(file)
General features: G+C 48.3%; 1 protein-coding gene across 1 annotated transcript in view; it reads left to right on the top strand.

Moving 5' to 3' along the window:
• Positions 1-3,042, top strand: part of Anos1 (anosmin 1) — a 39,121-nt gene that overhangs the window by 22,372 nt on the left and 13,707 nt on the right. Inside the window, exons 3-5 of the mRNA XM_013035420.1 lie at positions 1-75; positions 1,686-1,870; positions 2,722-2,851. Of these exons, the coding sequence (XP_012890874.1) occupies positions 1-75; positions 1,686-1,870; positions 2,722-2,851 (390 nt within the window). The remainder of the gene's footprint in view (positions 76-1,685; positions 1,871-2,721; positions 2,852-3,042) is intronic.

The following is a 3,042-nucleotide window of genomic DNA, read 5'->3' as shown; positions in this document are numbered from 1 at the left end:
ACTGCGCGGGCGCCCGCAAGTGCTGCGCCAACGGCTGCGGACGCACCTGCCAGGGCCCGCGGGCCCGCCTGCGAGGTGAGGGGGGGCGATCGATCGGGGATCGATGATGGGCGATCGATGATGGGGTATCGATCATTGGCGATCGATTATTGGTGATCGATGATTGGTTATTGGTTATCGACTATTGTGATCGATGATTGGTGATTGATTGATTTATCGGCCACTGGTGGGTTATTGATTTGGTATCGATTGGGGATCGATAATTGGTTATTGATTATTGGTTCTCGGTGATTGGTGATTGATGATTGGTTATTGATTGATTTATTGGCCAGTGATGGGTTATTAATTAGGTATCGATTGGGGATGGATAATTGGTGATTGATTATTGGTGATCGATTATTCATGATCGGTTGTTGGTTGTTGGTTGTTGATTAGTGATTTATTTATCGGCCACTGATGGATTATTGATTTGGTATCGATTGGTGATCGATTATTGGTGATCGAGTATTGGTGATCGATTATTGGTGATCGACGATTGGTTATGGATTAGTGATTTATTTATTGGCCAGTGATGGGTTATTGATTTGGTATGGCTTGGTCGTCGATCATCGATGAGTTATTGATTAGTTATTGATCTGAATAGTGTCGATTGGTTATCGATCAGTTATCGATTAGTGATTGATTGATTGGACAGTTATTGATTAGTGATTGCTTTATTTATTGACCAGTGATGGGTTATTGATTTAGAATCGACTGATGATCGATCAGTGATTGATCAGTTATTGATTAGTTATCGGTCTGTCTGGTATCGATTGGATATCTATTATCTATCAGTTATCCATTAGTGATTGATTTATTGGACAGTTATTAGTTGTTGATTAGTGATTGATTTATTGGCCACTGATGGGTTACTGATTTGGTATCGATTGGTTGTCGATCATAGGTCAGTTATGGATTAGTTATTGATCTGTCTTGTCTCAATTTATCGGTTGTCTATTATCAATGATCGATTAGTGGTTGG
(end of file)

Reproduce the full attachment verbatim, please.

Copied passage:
General features: G+C 48.3%; 1 protein-coding gene across 1 annotated transcript in view; it reads left to right on the top strand.

Moving 5' to 3' along the window:
• Positions 1-3,042, top strand: part of Anos1 (anosmin 1) — a 39,121-nt gene that overhangs the window by 22,372 nt on the left and 13,707 nt on the right. Inside the window, exons 3-5 of the mRNA XM_013035420.1 lie at positions 1-75; positions 1,686-1,870; positions 2,722-2,851. Of these exons, the coding sequence (XP_012890874.1) occupies positions 1-75; positions 1,686-1,870; positions 2,722-2,851 (390 nt within the window). The remainder of the gene's footprint in view (positions 76-1,685; positions 1,871-2,721; positions 2,852-3,042) is intronic.

The following is a 3,042-nucleotide window of genomic DNA, read 5'->3' as shown; positions in this document are numbered from 1 at the left end:
ACTGCGCGGGCGCCCGCAAGTGCTGCGCCAACGGCTGCGGACGCACCTGCCAGGGCCCGCGGGCCCGCCTGCGAGGTGAGGGGGGGCGATCGATCGGGGATCGATGATGGGCGATCGATGATGGGGTATCGATCATTGGCGATCGATTATTGGTGATCGATGATTGGTTATTGGTTATCGACTATTGTGATCGATGATTGGTGATTGATTGATTTATCGGCCACTGGTGGGTTATTGATTTGGTATCGATTGGGGATCGATAATTGGTTATTGATTATTGGTTCTCGGTGATTGGTGATTGATGATTGGTTATTGATTGATTTATTGGCCAGTGATGGGTTATTAATTAGGTATCGATTGGGGATGGATAATTGGTGATTGATTATTGGTGATCGATTATTCATGATCGGTTGTTGGTTGTTGGTTGTTGATTAGTGATTTATTTATCGGCCACTGATGGATTATTGATTTGGTATCGATTGGTGATCGATTATTGGTGATCGAGTATTGGTGATCGATTATTGGTGATCGACGATTGGTTATGGATTAGTGATTTATTTATTGGCCAGTGATGGGTTATTGATTTGGTATGGCTTGGTCGTCGATCATCGATGAGTTATTGATTAGTTATTGATCTGAATAGTGTCGATTGGTTATCGATCAGTTATCGATTAGTGATTGATTGATTGGACAGTTATTGATTAGTGATTGCTTTATTTATTGACCAGTGATGGGTTATTGATTTAGAATCGACTGATGATCGATCAGTGATTGATCAGTTATTGATTAGTTATCGGTCTGTCTGGTATCGATTGGATATCTATTATCTATCAGTTATCCATTAGTGATTGATTTATTGGACAGTTATTAGTTGTTGATTAGTGATTGATTTATTGGCCACTGATGGGTTACTGATTTGGTATCGATTGGTTGTCGATCATAGGTCAGTTATGGATTAGTTATTGATCTGTCTTGTCTCAATTTATCGGTTGTCTATTATCAATGATCGATTAGTGGTTGG